ONE person has died and at least five others were injured after a parking garage collapsed in New York City, prompting an urgent rescue mission.
The upper level of the five-story parking garage collapsed around 4:15 p.m. Tuesday in Lower Manhattan’s Financial District.
The New York Fire Department said the victim was believed to be a parking garage employee.
Four people were taken to hospital while the fifth injured person refused medical treatment.
Police said six workers who were in the five-story garage when the building collapsed have been held accountable.
However, the structure is considered unstable.
The FDNY said firefighters had to be pulled from the building over concerns about structural stability.
The debris from the collapse reportedly continued to move, prompting firefighters to remove it.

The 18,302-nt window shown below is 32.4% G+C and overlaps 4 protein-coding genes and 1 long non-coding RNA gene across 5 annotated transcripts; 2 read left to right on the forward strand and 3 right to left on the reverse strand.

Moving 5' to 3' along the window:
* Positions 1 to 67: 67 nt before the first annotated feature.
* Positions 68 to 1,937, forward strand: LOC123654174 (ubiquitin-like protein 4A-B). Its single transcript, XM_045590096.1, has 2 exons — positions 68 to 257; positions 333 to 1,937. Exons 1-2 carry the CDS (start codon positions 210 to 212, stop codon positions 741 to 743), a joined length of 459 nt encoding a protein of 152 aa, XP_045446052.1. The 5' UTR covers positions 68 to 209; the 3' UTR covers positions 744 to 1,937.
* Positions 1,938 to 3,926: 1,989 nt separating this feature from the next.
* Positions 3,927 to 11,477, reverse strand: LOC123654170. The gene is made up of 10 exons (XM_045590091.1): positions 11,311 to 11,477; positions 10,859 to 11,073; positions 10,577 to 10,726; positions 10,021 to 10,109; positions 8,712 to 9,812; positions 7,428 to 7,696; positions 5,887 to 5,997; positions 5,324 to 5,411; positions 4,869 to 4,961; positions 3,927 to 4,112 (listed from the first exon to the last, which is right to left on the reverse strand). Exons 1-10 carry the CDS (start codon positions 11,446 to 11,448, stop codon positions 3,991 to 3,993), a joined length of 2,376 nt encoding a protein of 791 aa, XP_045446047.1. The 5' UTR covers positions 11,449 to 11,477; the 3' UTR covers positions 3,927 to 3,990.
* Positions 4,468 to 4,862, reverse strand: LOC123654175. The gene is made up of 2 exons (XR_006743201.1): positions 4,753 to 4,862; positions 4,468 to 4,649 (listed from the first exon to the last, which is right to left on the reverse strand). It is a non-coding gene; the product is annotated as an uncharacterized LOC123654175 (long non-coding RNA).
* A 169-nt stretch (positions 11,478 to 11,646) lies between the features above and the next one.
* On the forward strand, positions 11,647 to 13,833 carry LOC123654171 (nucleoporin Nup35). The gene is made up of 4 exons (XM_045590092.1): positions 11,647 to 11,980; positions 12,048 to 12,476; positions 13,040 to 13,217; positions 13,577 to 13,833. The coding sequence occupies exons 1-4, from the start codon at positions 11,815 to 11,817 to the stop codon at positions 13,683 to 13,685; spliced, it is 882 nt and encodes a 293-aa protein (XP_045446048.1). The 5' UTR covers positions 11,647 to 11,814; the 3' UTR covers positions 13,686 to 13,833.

“This has been an extremely dangerous operation for our firefighters,” said FDNY Chief of Operations John Esposito.
Neighboring buildings were also reportedly compromised.
It’s unclear what might have caused the collapse, although no third-party fault is suspected.
A robotic dog and drone were dispatched to the collapse to provide live video to first responders in a reported first use of such technology for the FDNY.
“We put our robotic dog in the building where they could give us video and then we can fly drones in to conduct an assessment and conduct searches,” Esposito said.
Shocking footage from the scene showed multiple cars on top of each other.
An attorney who parked his car in the garage told WABC he was still being charged the $27 to get his car out of the garage.
Pace University, located steps from the site, canceled classes for the remainder of the day and began evacuating students from neighboring buildings.
According to WABC, the workshop opened its doors to motorists in 1925.
“It felt like an earthquake,” Liam Gaeta, a student at Pace, told the news outlet.
Gaeta said he heard “a big noise and a big rumble, and then we were all evacuated.”
The parking garage has six open violations of the New York City Department of Construction, including one that has been classified as dangerous since 2003, according to WABC.
Subway lines in the area are running slower as a result of the collapse.